Slip on a pair of slippers and race for charity

Slipper Race aims to help Cambodian, Viet kids with no footwear

FORMER naval officer Terence Quek wants you to put on a pair of slippers and walk 3km with him.

He is one of the founding members of Project Happy Feet, a non-profit group that provides footwear, schooling and job training for poor children in Cambodia and Vietnam.

The group is gearing up for its first-ever 'Slipper Race', to be held on Nov 13. The 'race' aims to involve 3,000 participants walking in their flip-flops along a 3km stretch of East Coast Park.

The footwear and distance are not merely incidental.

'It's to remind participants that there are kids in Cambodia and

Vietnam who have to do this walk to school in slippers every day - and sometimes they don't even have the slippers or the school,' said the 36-year-old, who co-owns communications agency Caelan & Sage with fellow Project Happy Feet founder Deborah Chew, 35.

The non-profit group was started in 2007 when Ms Chew and her friend Grace Chia, 39, went on a holiday to Siem Reap, Cambodia, where they did a little volunteering as well. They took 20 pairs of slippers to a school there, where almost the whole class of 40 to 50 children did not have shoes.

'My heart sank as I saw how the children took turns to try to fit their feet into the slippers. If they fit, they got the pair,' recalled Ms Chew. 'I couldn't bear to see the faces of those whose feet didn't fit.'

They decided that their involvement with those children would not end there, and came up with Project Happy Feet.

The Slipper Race is the organisation's most ambitious fund-raising project yet, said Mr Quek. The group aims to raise $150,000 from the event - all of which will go towards helping underprivileged children in Cambodia, Vietnam and at home.

In fact, 80 per cent of that amount - or $120,000 - will go to The Straits Times School Pocket Money Fund. This is in accordance with a stipulation by the Ministry of Community Development, Youth and Sports that any fund-raising done locally must primarily benefit local charities, said Mr Quek.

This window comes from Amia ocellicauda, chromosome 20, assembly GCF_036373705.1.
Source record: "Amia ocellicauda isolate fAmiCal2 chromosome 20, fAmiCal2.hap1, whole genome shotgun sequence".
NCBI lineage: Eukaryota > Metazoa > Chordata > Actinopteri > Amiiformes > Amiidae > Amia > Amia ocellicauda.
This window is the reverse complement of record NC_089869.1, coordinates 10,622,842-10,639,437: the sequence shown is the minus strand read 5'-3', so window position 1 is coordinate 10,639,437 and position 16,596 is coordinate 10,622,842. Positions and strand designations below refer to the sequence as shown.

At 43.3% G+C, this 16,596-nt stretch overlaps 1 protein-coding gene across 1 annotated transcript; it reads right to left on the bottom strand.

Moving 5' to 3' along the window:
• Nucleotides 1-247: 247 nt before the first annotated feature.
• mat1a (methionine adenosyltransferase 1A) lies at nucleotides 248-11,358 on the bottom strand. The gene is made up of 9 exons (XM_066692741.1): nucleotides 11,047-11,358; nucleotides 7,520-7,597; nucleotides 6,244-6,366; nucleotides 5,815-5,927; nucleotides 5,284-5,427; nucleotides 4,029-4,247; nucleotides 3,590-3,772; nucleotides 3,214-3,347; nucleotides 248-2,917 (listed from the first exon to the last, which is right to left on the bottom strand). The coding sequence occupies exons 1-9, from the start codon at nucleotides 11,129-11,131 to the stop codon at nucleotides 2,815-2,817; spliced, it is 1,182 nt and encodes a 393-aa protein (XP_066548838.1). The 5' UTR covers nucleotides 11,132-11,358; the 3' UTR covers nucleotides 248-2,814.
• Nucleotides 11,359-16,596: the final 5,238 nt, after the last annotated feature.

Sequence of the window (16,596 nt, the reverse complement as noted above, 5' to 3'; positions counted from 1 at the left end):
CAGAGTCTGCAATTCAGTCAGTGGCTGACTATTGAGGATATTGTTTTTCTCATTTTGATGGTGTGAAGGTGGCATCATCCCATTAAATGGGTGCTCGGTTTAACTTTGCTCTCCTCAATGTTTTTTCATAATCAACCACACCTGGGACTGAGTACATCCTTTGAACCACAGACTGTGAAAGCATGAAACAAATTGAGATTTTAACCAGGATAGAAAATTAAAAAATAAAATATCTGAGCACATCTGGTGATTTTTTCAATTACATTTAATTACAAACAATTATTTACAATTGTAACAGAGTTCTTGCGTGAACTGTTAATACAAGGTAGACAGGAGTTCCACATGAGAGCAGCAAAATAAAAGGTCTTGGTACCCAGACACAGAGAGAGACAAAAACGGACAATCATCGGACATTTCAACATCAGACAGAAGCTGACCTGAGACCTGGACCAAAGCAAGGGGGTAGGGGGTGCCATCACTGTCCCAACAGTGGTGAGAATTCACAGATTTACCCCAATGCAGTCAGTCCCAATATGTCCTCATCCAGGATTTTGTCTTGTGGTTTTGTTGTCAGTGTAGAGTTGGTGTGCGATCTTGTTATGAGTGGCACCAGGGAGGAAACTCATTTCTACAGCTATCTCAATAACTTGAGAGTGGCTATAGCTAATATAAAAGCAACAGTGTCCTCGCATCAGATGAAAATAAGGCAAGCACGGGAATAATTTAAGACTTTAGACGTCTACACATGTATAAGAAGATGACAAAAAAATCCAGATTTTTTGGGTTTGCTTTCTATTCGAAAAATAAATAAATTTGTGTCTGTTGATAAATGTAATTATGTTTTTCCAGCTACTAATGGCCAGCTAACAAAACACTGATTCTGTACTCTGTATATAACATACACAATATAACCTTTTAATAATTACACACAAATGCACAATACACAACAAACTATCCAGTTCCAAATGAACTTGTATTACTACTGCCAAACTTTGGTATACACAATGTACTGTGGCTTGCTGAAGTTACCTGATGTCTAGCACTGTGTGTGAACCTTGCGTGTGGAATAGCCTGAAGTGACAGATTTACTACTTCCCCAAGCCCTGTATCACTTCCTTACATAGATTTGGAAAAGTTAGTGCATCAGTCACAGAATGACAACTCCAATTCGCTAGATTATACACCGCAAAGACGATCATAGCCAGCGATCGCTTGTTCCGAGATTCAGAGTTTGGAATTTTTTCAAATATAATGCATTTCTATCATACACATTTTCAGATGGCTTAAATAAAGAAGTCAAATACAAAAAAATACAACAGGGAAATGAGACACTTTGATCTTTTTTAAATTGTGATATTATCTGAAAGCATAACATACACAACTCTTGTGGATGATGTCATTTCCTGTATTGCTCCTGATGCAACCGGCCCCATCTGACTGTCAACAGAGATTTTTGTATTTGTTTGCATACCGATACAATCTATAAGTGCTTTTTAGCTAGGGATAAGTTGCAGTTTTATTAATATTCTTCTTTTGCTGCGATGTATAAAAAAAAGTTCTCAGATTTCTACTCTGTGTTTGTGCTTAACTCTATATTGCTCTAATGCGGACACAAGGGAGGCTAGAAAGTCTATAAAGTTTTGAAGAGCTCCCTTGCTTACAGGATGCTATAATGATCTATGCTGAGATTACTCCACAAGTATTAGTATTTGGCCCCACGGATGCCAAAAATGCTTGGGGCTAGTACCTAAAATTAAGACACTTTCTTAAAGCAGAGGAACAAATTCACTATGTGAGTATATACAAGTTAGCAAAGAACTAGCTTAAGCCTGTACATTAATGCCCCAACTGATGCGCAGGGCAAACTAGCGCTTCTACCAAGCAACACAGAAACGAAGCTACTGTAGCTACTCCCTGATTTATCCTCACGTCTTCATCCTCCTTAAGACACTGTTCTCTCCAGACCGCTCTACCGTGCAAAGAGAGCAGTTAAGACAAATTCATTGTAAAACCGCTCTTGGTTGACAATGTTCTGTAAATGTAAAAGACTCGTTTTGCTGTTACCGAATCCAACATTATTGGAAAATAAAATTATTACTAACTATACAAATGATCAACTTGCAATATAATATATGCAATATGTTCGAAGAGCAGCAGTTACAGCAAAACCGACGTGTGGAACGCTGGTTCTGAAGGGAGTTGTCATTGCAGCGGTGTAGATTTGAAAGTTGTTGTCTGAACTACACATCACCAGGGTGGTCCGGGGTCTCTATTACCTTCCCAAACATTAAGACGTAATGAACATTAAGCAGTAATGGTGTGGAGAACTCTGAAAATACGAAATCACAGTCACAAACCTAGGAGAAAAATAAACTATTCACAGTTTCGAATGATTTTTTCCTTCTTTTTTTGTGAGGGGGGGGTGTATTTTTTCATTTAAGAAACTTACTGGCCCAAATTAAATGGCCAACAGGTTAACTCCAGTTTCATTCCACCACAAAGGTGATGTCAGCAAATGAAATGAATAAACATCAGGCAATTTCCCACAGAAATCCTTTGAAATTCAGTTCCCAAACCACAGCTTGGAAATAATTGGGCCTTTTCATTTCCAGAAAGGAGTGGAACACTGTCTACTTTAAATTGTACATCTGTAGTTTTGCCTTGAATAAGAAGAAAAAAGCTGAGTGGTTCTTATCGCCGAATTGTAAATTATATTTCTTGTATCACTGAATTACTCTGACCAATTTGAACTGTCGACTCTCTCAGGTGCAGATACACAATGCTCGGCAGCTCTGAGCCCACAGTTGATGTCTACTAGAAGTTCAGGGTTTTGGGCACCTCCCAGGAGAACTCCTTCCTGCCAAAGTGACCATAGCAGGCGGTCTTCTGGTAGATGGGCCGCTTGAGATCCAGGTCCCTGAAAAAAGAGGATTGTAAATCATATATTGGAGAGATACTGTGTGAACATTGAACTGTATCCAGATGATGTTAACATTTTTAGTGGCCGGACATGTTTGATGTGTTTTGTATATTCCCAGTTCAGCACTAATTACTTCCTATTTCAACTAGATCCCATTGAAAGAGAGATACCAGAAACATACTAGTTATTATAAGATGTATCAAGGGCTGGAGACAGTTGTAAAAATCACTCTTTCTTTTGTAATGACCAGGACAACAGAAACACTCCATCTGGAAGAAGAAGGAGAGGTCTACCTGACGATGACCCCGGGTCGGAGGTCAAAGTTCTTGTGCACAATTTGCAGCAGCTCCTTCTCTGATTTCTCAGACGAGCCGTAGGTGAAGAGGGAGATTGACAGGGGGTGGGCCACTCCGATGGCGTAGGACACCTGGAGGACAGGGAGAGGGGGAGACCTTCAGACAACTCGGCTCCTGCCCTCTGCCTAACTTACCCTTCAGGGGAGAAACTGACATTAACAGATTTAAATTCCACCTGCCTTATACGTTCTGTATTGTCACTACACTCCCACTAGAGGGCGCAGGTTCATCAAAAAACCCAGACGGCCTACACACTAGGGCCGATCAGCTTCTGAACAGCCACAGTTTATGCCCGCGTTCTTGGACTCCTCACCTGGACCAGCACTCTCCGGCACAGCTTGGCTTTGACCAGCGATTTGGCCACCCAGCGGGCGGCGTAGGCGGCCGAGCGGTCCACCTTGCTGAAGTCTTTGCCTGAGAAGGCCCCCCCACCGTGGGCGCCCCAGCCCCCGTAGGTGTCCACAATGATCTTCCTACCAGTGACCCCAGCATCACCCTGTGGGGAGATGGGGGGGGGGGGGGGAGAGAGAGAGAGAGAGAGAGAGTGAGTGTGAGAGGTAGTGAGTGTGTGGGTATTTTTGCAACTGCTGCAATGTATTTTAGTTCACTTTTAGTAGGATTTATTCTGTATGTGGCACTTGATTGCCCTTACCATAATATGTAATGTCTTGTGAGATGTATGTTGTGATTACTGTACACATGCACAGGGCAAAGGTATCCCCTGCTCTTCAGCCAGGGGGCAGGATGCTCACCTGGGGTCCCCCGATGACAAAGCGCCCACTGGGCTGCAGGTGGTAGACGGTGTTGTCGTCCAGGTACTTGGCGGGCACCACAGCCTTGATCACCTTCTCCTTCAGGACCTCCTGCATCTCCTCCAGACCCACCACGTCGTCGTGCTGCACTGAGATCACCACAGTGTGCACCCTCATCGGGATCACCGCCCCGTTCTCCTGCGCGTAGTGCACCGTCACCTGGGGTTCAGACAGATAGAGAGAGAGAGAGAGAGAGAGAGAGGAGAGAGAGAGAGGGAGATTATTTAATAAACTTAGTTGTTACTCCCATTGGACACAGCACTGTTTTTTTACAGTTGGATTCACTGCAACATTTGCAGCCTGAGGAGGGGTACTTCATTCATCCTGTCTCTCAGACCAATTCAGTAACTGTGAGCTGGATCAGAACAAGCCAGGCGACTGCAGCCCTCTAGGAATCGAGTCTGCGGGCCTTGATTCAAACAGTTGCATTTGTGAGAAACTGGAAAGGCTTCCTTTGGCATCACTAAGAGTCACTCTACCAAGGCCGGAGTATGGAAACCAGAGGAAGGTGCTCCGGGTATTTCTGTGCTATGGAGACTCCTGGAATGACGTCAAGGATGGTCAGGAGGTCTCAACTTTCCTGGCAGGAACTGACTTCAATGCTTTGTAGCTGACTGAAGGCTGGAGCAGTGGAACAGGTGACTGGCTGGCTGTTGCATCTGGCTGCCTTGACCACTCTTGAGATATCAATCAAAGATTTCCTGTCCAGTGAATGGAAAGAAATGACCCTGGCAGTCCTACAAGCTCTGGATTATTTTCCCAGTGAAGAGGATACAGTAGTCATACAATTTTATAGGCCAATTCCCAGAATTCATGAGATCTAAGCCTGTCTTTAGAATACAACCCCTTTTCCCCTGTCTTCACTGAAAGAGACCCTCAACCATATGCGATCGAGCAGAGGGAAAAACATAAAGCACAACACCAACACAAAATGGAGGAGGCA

The group had originally wanted to raise $15,000 each for the Blue Dragon Children's Foundation in Hanoi, Vietnam, and the organisation This Life in Siem Reap.

With the stipulation, rather than shrinking their original targets for the organisations, the team decided to raise its fund-raising goals.

'We may not hit it, but it doesn't matter,' said Mr Quek. 'We created awareness, and hopefully it gets easier each year.'

He hopes that the stipulation on local fund-raising can be reviewed.

'We understand that... but we all volunteer with local causes, and Project Happy Feet is the one thing we are doing to support the international community,' he said.

'We really hope we can find a better way to do this, because the volunteering and philanthropy scene in Singapore is changing.'

The group also has plans to export its Slipper Race across the world.

'We are talking to other non-governmental organisations around the world about this. We want to replicate the Slipper Race in one city on every continent,' said Mr Quek, adding that they were already in serious talks about holding races in Paris and Seoul.

He said one important element to keep in the event, even as it is exported, is its inclusivity.

'It's non-competitive for a reason. People can come in wheelchairs and on crutches. And the slippers become something symbolic,' he said. 'We want all children to go to school with happy feet.'

Registration costs $35 and closes on Tuesday. For more information, and to register online, visit www.phfslipperrace.org

jennanid@sph.com.sg

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